Afghanistan no longer needs oxygen imports
Afghanistan, which had no oxygen-producing facility until 2003, remained reliant on imports from foreign countries such as Pakistan and Iran.
Haji HikmatullahHaideri, owner of Maihan Dost Oxygen-Producing Company, said the absence of the gas was a serious problem, threatening the lives of many patientssome until 13 years ago.
“Thirteen years ago, my brother-in-law, who was hospitalised in Wazir Akbar Khan, was in acute need of oxygen. We then searched and found it six hours later. But it was too late and our patient had lost his life,” he said.
He told Pajhwok Afghan News after the incident he thought of building an oxygen-producing facility. “I was finally able to open it in Kabul in 2004,” the man remarked
Haideri did not provide more information about his laboratory, whose administrative manager, Abdul Hadi, said they had opened branches in Hearat, Nangarhar and Balkh provinces.
He added the factory currently produced more than 400 balloons of oxygen with each of them contained 20 to 45 liters of the matter. The oxygen produced in the factories is distributed to government and a number of private hospitals.
Maihan Dost Oxygen Producing Company meets 70 percent requirements of the government hospitals, Hadi added, saying the rest of 30 percent of need for the oxygen was produced by other internal factories.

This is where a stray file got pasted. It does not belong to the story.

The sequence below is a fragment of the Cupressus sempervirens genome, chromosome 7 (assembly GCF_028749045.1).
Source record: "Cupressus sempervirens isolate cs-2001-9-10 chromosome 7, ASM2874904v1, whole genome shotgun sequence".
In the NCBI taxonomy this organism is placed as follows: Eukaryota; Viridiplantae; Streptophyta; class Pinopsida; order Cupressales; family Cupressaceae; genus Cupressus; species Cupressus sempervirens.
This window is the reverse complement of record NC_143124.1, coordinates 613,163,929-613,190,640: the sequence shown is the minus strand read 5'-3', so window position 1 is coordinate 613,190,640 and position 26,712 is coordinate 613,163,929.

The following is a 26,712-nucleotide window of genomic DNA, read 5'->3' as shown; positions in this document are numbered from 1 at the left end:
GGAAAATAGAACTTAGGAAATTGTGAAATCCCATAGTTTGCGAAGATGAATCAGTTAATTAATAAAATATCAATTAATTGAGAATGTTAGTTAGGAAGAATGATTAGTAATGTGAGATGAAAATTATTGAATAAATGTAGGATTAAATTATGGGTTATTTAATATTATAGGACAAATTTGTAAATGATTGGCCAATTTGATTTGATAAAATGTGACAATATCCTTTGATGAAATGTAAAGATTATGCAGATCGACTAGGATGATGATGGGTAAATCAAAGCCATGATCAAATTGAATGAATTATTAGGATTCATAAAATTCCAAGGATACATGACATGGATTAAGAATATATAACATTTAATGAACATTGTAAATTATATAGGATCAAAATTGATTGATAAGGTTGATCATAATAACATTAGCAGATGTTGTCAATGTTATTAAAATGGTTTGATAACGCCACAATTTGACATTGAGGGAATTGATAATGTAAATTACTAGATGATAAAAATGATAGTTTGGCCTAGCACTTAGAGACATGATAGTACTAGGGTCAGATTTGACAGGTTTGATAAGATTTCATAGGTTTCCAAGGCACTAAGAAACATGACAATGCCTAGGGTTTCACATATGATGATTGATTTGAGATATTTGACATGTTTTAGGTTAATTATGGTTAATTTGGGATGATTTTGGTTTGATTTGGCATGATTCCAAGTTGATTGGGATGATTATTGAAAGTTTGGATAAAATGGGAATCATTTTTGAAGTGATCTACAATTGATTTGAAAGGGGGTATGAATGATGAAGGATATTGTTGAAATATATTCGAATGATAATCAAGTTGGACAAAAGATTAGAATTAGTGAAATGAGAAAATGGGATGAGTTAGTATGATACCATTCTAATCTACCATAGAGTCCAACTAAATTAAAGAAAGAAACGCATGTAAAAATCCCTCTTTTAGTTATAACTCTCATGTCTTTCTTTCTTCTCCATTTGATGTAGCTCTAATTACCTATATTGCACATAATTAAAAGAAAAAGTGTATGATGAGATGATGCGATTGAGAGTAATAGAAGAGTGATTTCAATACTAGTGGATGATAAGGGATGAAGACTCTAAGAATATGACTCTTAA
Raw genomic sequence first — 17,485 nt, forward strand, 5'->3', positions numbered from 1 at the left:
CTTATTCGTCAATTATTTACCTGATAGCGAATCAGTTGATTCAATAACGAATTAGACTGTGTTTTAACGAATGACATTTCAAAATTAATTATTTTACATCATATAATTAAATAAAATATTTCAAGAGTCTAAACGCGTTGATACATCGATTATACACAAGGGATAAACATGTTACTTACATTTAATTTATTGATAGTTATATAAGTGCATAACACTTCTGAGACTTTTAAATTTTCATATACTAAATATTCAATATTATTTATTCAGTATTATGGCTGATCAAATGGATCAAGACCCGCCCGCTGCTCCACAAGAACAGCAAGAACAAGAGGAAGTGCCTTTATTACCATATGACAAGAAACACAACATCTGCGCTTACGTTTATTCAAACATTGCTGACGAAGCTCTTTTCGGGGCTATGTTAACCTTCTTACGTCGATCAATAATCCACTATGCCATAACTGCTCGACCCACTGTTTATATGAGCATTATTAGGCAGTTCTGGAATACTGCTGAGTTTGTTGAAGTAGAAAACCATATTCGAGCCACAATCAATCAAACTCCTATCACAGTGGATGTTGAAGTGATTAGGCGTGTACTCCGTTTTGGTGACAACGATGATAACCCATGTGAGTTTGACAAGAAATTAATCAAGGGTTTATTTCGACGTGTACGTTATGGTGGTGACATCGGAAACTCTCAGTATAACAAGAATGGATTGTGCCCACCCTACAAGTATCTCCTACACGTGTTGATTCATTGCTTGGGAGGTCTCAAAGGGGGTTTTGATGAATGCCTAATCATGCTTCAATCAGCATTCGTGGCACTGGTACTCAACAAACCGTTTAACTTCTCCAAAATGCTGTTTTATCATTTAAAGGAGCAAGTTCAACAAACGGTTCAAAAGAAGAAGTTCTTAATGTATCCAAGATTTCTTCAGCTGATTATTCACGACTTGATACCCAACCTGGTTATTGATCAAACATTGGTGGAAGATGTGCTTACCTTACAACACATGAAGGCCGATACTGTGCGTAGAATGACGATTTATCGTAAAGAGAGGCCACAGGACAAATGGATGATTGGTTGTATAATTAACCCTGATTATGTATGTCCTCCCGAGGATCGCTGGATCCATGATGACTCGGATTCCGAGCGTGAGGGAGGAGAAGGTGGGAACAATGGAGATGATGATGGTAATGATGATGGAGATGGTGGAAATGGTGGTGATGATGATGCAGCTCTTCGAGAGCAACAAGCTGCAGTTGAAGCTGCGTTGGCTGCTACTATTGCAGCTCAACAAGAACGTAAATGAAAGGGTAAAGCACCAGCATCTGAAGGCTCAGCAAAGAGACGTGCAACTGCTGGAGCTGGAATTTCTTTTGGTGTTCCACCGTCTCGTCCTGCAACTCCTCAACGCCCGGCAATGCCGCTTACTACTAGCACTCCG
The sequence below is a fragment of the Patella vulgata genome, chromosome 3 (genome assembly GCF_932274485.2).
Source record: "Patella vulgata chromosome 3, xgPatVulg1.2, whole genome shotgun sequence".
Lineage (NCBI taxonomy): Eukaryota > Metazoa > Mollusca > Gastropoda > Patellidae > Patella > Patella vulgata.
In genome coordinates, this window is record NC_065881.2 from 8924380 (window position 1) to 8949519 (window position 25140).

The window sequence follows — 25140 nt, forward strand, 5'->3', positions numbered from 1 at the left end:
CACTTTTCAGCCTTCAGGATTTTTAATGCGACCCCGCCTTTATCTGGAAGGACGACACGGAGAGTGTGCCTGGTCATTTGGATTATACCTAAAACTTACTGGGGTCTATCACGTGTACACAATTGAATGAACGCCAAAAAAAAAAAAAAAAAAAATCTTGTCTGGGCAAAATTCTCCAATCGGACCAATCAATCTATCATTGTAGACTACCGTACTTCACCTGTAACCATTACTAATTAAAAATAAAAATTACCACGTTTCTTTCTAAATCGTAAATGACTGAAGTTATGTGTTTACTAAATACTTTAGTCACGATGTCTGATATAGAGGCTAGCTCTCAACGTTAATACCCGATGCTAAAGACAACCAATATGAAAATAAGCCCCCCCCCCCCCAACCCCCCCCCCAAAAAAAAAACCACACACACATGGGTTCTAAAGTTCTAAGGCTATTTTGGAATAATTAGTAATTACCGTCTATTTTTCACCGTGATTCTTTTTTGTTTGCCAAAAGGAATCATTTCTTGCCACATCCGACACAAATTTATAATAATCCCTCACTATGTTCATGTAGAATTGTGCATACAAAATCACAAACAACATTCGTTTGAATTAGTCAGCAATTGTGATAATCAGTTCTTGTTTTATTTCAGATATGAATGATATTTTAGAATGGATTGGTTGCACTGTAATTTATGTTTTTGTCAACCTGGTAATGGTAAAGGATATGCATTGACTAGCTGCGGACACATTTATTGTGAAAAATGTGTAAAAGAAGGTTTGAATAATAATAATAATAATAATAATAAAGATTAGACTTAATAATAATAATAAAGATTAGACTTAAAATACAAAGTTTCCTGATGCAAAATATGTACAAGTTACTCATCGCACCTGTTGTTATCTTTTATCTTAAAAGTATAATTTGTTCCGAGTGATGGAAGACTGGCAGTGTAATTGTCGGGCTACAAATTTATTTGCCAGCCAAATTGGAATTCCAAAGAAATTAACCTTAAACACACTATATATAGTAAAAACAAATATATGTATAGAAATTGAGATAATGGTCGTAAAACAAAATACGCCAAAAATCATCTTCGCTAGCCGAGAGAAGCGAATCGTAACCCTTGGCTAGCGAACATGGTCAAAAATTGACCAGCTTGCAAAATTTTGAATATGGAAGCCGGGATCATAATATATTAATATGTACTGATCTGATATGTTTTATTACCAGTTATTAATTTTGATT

Dr. Wahid Majrooh, spokesman for the Ministry of Public Health, said Afghanistan had achieved autarky in oxygen.The production of quality oxygen inside the country and its cheap prices in the private sector had caused Afghanistan to stop imports, he said.
“Oxygen is a vital need for any human and any patientreferred to the emergency section of a hospital is in need of oxygen, whose availability can help reduce the mortality rate,” he added.
According to the Ministry of Commerce and Industry, currently 28 oxygen factories are active in Kabul, Balkh, Hearat, Nangarhar, Kandahar and Maidan Wardak provinces.
Afghanistan Industrialists Association (AIA) deputy head, Nasir Ahmad Insaf, said the quality of oxygen produced in Afghanistan was becoming better with each passing day.
Afghanistan is self-sufficient in non-alcoholic beverages, juices, mineral water, plastic pipes, disposable dishes, printing houses, chickens, plastic shoes, melting metals, packages, marbles, leather footwear, decorative paints, clothing, salt, dairies, furniture and sweets.
However, some of the products are imported despite thefact they are produced in Afghanistan.Traders have repeatedly asked the government to provide insutriescheaper electricity, long-term loans to industrialists and force state departments to use domestic products.
Maihan Dost Oxygen-Producing Company officials complained about increased power bills and industrialists’ problems.The Da Afghanistan Breshna Sherkat (DABS) jacked up power tariff by 25 percent this year.
DABS spokesman, Wahidullah Tawhidi, said power bills would remain the same until the Afghan currency’s value increased. The 25 percent tariff hike would be withdrawn when the domestic currency grew in value, he explained.
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